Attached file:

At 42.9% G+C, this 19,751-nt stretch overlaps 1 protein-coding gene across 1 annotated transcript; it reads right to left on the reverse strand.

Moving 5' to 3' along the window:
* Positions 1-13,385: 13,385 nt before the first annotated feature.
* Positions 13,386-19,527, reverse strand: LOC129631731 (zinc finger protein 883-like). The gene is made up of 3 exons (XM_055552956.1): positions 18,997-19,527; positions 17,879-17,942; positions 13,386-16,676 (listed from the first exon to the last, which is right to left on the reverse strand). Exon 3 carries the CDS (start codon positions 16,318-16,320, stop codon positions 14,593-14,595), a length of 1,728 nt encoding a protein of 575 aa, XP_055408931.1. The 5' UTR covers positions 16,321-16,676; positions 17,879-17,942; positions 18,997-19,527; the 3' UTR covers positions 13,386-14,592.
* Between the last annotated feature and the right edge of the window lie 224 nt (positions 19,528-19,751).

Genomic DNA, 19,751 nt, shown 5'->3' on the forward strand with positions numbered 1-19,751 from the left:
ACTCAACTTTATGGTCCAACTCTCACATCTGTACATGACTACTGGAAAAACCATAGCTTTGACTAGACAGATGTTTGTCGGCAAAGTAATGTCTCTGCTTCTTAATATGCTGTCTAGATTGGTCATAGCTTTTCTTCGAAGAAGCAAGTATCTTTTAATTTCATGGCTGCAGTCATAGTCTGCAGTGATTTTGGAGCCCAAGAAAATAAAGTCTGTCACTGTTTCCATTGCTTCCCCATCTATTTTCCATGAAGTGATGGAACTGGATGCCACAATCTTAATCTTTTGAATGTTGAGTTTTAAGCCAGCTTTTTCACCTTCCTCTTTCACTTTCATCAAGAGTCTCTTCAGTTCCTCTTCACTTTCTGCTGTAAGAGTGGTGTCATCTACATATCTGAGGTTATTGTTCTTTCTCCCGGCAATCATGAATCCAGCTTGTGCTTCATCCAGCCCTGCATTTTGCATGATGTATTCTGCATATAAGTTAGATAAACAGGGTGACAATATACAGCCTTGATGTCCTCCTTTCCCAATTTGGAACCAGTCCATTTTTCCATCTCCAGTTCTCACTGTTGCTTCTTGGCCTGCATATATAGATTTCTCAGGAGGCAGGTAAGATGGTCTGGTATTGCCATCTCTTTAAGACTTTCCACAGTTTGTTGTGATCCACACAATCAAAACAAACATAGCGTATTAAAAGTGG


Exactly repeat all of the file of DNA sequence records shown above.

At 42.9% G+C, this 19,751-nt stretch overlaps 1 protein-coding gene across 1 annotated transcript; it reads right to left on the reverse strand.

Moving 5' to 3' along the window:
* Positions 1-13,385: 13,385 nt before the first annotated feature.
* Positions 13,386-19,527, reverse strand: LOC129631731 (zinc finger protein 883-like). The gene is made up of 3 exons (XM_055552956.1): positions 18,997-19,527; positions 17,879-17,942; positions 13,386-16,676 (listed from the first exon to the last, which is right to left on the reverse strand). Exon 3 carries the CDS (start codon positions 16,318-16,320, stop codon positions 14,593-14,595), a length of 1,728 nt encoding a protein of 575 aa, XP_055408931.1. The 5' UTR covers positions 16,321-16,676; positions 17,879-17,942; positions 18,997-19,527; the 3' UTR covers positions 13,386-14,592.
* Between the last annotated feature and the right edge of the window lie 224 nt (positions 19,528-19,751).

Genomic DNA, 19,751 nt, shown 5'->3' on the forward strand with positions numbered 1-19,751 from the left:
ACTCAACTTTATGGTCCAACTCTCACATCTGTACATGACTACTGGAAAAACCATAGCTTTGACTAGACAGATGTTTGTCGGCAAAGTAATGTCTCTGCTTCTTAATATGCTGTCTAGATTGGTCATAGCTTTTCTTCGAAGAAGCAAGTATCTTTTAATTTCATGGCTGCAGTCATAGTCTGCAGTGATTTTGGAGCCCAAGAAAATAAAGTCTGTCACTGTTTCCATTGCTTCCCCATCTATTTTCCATGAAGTGATGGAACTGGATGCCACAATCTTAATCTTTTGAATGTTGAGTTTTAAGCCAGCTTTTTCACCTTCCTCTTTCACTTTCATCAAGAGTCTCTTCAGTTCCTCTTCACTTTCTGCTGTAAGAGTGGTGTCATCTACATATCTGAGGTTATTGTTCTTTCTCCCGGCAATCATGAATCCAGCTTGTGCTTCATCCAGCCCTGCATTTTGCATGATGTATTCTGCATATAAGTTAGATAAACAGGGTGACAATATACAGCCTTGATGTCCTCCTTTCCCAATTTGGAACCAGTCCATTTTTCCATCTCCAGTTCTCACTGTTGCTTCTTGGCCTGCATATATAGATTTCTCAGGAGGCAGGTAAGATGGTCTGGTATTGCCATCTCTTTAAGACTTTCCACAGTTTGTTGTGATCCACACAATCAAAACAAACATAGCGTATTAAAAGTGG